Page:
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  • Nursing & Empire: Gendered Labor and Migration from India to the United States by Sujani Reddy
  • Asha Nadkarni (bio)
Nursing & Empire: Gendered Labor and Migration from India to the United States, by Sujani Reddy. Chapel Hill: University of North Carolina Press, 2015. 290 pp. $32.95 paper. ISBN: 978-1-4696-2507-2.

If “Indian physicians were perhaps the consummate representatives of both brain drain and model minority discourse” (14), what do Indian nurses represent? Sujani Reddy’s masterful new monograph, Nursing & Empire, answers this question through eight rich chapters that chart the global field of nursing, nursing migration, and its imbrication in the shifting terrain of Anglo-American imperialism. Examining how Indian nurses have been viewed as “women on the loose” (associated with low morals and impurity) and “women in the lead” (due to female-led migration patterns), Reddy explodes many of the classed and gendered assumptions we have about South Asian migration to the United States.

One of Nursing & Empire’s most notable aspects is how it consistently challenges an American exceptionalist frame. By carefully charting Indian [End Page 433] nurse migration in relation to U.S. imperial incursions into the subcontinent, the history of the professionalization (and according racialization) of nursing, the global division of nursing labor, and the larger historical and economic factors that act upon migrants, Reddy tells a story that necessarily exceeds U.S. boundaries. She furthermore rejects U.S. exceptionalism by resisting what Chandra Mohanty calls “third world difference” as an explanatory model. That is, by tracing the concurrent and linked development of nursing in the United States and India, Reddy questions “cultural” explanations for the stigmatization of nursing labor in either site.

In sketching these larger contexts, moreover, Reddy contests what she calls a “model minority exceptionalism” that figures the United States as “the ultimate horizon for decolonization and desegregation” (14). Instead, she theorizes Indian migration in relation to the United States as an “imperial nation,” a formulation she uses to reference U.S. settler colonial projects at home and imperial adventures abroad. Indeed, the care with which Reddy outlines the contours of U.S. empire as it developed in relation to British imperialism and Indian nationalism is one of this book’s many strengths.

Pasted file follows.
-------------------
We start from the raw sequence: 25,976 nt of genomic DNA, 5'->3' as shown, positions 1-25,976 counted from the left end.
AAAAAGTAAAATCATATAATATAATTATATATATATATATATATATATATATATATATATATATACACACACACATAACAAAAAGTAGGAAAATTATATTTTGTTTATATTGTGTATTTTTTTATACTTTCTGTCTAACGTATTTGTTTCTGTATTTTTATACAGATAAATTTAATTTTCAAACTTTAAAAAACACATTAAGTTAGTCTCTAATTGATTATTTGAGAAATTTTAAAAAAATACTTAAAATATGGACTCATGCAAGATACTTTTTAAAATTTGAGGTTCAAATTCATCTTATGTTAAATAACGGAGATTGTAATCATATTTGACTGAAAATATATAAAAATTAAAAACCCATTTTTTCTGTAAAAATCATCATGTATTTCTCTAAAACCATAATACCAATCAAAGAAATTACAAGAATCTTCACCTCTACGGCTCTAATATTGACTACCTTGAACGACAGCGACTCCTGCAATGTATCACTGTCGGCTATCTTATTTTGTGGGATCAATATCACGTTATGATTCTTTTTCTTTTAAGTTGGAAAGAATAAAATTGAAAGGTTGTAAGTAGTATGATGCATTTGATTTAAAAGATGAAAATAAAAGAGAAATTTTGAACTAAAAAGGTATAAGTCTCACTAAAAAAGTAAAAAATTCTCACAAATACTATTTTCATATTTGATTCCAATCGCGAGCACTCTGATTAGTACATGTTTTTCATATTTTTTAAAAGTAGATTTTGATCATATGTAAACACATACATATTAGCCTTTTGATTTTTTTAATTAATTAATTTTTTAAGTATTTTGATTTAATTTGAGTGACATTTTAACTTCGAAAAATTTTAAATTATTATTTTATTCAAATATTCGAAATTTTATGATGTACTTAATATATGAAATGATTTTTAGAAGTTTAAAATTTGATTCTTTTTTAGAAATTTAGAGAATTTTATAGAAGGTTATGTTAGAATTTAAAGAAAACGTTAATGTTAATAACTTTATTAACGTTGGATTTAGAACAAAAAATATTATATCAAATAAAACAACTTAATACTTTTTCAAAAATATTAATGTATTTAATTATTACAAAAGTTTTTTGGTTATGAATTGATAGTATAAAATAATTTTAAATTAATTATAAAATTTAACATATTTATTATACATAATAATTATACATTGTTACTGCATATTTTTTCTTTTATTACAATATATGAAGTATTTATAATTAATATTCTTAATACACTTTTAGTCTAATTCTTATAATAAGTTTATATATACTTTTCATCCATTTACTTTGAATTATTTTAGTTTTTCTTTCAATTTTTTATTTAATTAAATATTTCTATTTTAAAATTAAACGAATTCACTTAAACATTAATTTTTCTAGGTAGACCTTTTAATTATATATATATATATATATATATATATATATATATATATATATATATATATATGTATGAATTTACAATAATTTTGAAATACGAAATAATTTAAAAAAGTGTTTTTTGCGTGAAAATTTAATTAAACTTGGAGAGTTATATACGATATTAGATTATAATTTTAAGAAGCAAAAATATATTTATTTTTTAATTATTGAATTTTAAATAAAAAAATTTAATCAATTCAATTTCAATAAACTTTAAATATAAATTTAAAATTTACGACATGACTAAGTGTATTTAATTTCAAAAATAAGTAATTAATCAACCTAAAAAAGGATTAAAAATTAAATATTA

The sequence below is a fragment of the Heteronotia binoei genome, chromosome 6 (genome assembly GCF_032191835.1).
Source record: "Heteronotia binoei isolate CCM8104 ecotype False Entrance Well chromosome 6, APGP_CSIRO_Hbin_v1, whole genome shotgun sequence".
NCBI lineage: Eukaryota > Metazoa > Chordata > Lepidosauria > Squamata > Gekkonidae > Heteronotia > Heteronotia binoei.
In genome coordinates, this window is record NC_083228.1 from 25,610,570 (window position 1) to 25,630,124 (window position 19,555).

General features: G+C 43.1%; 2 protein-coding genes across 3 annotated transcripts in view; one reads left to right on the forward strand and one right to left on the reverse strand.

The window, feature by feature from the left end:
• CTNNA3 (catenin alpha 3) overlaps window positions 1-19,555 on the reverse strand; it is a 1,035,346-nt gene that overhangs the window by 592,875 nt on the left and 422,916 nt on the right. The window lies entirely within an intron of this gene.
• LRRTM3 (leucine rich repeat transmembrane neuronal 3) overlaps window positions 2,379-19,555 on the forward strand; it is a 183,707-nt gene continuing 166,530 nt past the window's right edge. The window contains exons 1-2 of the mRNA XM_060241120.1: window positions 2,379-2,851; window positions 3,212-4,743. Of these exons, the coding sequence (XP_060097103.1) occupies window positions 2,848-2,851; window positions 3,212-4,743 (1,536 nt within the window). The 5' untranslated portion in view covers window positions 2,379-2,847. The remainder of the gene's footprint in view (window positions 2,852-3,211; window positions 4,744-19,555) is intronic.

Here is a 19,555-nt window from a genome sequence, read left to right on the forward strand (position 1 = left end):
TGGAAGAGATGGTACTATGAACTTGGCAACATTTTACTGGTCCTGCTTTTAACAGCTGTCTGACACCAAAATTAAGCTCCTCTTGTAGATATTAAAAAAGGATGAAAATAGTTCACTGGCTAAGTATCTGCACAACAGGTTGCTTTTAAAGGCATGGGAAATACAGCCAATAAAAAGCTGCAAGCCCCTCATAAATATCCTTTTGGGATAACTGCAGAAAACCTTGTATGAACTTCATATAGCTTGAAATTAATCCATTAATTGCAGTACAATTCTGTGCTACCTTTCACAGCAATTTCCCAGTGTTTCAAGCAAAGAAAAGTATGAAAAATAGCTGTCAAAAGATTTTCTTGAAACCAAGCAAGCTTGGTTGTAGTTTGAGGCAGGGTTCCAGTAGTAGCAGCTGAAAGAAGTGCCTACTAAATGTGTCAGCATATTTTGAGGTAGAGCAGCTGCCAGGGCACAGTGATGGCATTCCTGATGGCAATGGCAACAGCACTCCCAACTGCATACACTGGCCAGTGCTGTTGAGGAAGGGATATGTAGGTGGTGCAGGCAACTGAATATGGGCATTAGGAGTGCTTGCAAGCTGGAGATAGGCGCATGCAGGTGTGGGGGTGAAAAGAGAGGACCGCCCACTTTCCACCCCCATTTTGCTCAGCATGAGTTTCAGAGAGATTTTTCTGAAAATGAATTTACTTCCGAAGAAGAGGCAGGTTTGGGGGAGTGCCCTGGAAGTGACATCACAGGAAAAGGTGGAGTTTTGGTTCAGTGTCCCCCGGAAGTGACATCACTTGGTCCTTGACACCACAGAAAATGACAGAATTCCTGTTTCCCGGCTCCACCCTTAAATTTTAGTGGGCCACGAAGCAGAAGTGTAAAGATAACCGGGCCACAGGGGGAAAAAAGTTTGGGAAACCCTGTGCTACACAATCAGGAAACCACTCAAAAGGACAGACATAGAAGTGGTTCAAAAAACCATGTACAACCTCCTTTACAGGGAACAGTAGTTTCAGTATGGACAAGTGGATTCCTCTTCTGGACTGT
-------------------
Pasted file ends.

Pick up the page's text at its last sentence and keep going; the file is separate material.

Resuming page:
Another strength is Nursing & Empire’s methodology, as Reddy tells the story of Indian nursing migration in a variety of different ways. Not only does she excavate historical archives, she interjects nurses’ own stories and voices throughout, particularly in the last two chapters. These stories serve to both animate and complicate the historical and theoretical perspectives elaborated elsewhere. But equally striking is the careful way that Reddy registers various silences; silences of the archive, silences of nurses who for whatever reason did not or could not speak to her. In this sense, Reddy follows a subalternist reading practice in which, as she beautifully states in her epilogue, she recognizes “silence as a chosen strategy, one not always reducible to the act of being silenced” (211).

The eight body chapters are arranged according to focus, with the first two concentrating on Protestant medical missionaries in India. Chapter 1 charts how women’s medical missionary work dovetailed with Indian nationalist grapplings with the “woman’s question” and issues of social reform. The second chapter creatively mines archives to investigate the precarious place of Indian nurses within the development of the global division of nursing labor. Its wonderful readings show us how, in India as well as in the United States, the stigmatization of one kind of nursing labor enabled the rise of another.

Chapters 3, 4, and 5 look at the ways the Rockefeller Foundation takes over the work of medical missionaries. Chapter 3 draws important connections between the development of Jim and Jane Crow in the U.S. South and the global professionalization of nursing, charting how the Rockefeller Foundation was a part of a U.S. strategy of “open door imperialism.” Chapter 4 traces [End Page 434] the development of what Reddy calls “open door nursing,” namely, a system of Rockefeller Foundation fellowships that produced a global coterie of nurses trained in U.S. methods. This then became a means of creating the United States as...


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pp. 433-435
Launched on MUSE
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